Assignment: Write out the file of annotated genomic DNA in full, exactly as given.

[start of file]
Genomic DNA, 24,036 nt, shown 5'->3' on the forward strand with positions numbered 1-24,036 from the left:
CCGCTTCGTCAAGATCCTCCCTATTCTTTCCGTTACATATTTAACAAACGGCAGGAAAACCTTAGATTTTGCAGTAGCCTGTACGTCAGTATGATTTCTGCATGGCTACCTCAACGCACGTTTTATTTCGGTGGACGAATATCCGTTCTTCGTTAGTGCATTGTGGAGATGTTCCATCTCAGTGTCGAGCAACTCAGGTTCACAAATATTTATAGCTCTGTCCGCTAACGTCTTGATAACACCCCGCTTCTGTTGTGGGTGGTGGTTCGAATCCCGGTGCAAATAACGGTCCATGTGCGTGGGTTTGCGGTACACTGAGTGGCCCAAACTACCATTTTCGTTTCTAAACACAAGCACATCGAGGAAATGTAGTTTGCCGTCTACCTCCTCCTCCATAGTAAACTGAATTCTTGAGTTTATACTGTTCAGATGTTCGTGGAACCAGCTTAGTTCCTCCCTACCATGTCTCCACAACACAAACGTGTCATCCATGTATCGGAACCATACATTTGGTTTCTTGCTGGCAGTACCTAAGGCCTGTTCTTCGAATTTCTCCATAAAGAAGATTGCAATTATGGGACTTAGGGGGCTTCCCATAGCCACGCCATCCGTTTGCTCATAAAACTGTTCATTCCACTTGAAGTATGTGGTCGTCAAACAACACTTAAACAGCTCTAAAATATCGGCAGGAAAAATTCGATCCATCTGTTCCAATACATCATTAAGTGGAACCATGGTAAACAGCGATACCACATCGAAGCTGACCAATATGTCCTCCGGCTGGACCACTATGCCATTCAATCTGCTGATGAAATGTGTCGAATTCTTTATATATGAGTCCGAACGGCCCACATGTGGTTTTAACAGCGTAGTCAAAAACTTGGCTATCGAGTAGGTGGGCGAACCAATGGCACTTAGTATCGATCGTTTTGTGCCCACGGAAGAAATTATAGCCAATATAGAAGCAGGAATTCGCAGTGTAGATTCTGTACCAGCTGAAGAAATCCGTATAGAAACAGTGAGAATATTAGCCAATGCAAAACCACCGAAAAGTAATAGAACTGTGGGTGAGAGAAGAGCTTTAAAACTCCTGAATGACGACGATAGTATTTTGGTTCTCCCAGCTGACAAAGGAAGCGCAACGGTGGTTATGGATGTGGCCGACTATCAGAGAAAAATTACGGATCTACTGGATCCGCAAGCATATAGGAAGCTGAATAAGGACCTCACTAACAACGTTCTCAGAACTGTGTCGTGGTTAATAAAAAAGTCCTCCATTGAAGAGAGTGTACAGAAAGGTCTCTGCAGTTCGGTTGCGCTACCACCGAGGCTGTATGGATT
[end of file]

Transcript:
Genomic DNA, 24,036 nt, shown 5'->3' on the forward strand with positions numbered 1-24,036 from the left:
CCGCTTCGTCAAGATCCTCCCTATTCTTTCCGTTACATATTTAACAAACGGCAGGAAAACCTTAGATTTTGCAGTAGCCTGTACGTCAGTATGATTTCTGCATGGCTACCTCAACGCACGTTTTATTTCGGTGGACGAATATCCGTTCTTCGTTAGTGCATTGTGGAGATGTTCCATCTCAGTGTCGAGCAACTCAGGTTCACAAATATTTATAGCTCTGTCCGCTAACGTCTTGATAACACCCCGCTTCTGTTGTGGGTGGTGGTTCGAATCCCGGTGCAAATAACGGTCCATGTGCGTGGGTTTGCGGTACACTGAGTGGCCCAAACTACCATTTTCGTTTCTAAACACAAGCACATCGAGGAAATGTAGTTTGCCGTCTACCTCCTCCTCCATAGTAAACTGAATTCTTGAGTTTATACTGTTCAGATGTTCGTGGAACCAGCTTAGTTCCTCCCTACCATGTCTCCACAACACAAACGTGTCATCCATGTATCGGAACCATACATTTGGTTTCTTGCTGGCAGTACCTAAGGCCTGTTCTTCGAATTTCTCCATAAAGAAGATTGCAATTATGGGACTTAGGGGGCTTCCCATAGCCACGCCATCCGTTTGCTCATAAAACTGTTCATTCCACTTGAAGTATGTGGTCGTCAAACAACACTTAAACAGCTCTAAAATATCGGCAGGAAAAATTCGATCCATCTGTTCCAATACATCATTAAGTGGAACCATGGTAAACAGCGATACCACATCGAAGCTGACCAATATGTCCTCCGGCTGGACCACTATGCCATTCAATCTGCTGATGAAATGTGTCGAATTCTTTATATATGAGTCCGAACGGCCCACATGTGGTTTTAACAGCGTAGTCAAAAACTTGGCTATCGAGTAGGTGGGCGAACCAATGGCACTTAGTATCGATCGTTTTGTGCCCACGGAAGAAATTATAGCCAATATAGAAGCAGGAATTCGCAGTGTAGATTCTGTACCAGCTGAAGAAATCCGTATAGAAACAGTGAGAATATTAGCCAATGCAAAACCACCGAAAAGTAATAGAACTGTGGGTGAGAGAAGAGCTTTAAAACTCCTGAATGACGACGATAGTATTTTGGTTCTCCCAGCTGACAAAGGAAGCGCAACGGTGGTTATGGATGTGGCCGACTATCAGAGAAAAATTACGGATCTACTGGATCCGCAAGCATATAGGAAGCTGAATAAGGACCTCACTAACAACGTTCTCAGAACTGTGTCGTGGTTAATAAAAAAGTCCTCCATTGAAGAGAGTGTACAGAAAGGTCTCTGCAGTTCGGTTGCGCTACCACCGAGGCTGTATGGATT